Innocence as a Handicap in Toni Cade Bambara’s "The Lesson"
Sylvia’s initiation in the short story The Lesson by Toni Cade Bambara, is striking because Miss Moore gives the opportunity to the children to evaluate the difference between the fifth avenue and their poor neighborhood. However, one of the story’s main themes is that innocence is a handicap and the political and moral innocence that are represented from the beginning to the end of the story brings the main character to many reflections. This idea is revealed as Sylvia’s ignorance towards the different social classes, Sylvia’s questions on the purpose of wealth and the hard realization of the true facts of inequality. Due to the children’s lack of political and moral knowledge, Miss Moore, a well educated woman, takes Sylvia and her friends to Fifth Avenue. This experience is useful because it gives them the opportunity to reflect upon social issues that are related to money.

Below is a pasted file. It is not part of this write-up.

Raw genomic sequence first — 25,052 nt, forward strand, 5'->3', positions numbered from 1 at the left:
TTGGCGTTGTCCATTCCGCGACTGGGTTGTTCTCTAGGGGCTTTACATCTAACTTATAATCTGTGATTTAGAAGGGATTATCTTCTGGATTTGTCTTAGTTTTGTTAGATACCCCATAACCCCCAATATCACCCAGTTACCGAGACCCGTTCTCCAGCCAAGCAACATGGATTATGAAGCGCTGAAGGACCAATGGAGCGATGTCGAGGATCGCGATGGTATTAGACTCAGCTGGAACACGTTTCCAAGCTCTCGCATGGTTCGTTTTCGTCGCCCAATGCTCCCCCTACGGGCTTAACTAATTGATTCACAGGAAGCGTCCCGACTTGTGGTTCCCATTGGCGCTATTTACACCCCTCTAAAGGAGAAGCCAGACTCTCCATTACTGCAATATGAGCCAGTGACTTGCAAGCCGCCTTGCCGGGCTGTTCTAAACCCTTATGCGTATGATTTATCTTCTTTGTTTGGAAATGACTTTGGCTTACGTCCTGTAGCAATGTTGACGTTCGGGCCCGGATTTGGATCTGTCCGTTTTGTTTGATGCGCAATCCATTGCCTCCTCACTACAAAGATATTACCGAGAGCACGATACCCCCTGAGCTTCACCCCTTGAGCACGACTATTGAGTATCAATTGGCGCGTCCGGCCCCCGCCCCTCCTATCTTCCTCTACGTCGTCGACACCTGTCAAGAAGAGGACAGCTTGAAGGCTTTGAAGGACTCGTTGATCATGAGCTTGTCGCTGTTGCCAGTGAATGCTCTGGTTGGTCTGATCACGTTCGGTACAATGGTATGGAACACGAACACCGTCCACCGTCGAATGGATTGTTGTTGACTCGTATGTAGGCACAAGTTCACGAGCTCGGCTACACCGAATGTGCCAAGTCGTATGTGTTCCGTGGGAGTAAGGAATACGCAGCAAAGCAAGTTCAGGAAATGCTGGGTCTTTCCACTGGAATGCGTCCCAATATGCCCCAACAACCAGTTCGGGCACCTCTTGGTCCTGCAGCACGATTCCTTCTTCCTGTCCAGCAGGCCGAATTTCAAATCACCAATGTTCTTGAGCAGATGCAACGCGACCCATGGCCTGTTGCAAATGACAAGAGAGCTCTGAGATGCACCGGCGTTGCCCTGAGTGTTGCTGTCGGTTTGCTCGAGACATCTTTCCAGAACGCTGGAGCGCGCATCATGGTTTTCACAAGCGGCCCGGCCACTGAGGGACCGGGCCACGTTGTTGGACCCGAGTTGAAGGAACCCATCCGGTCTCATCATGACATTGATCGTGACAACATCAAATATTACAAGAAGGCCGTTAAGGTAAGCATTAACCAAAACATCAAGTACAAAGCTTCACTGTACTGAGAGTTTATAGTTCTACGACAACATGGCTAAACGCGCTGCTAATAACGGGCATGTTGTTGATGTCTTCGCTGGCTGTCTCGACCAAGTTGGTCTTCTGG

Sylvia’s behavior towards Miss Moore and people she don’t know is very self-centered. She is judging without knowing and she feels superior to educated person because she does not understand the purpose of getting educated. The main character over estimate herself and she demonstrate this fact at the beginning of the story by saying that "Back in the days when everyone was old and stupid or young and foolish and me and Sugar were the only ones just right" (Bambara 116). In this line, Sylvia makes references to Miss Moore and to unknown people. She finds everybody around her stupid except her and sugar. The author uses the words "young", "old", "foolish" and "stupid", to put the emphasis on the intensity of Sylvia’s selfishness. She does not understand why people are proud to be educated because she is insulting Miss Moore as follow: "I’m really hating this nappy-head bitch and her goddamn college degree" (Bambara 116). In this passage, the strong insults emphasize the nonexistent importance Sylvia is according to school. For...
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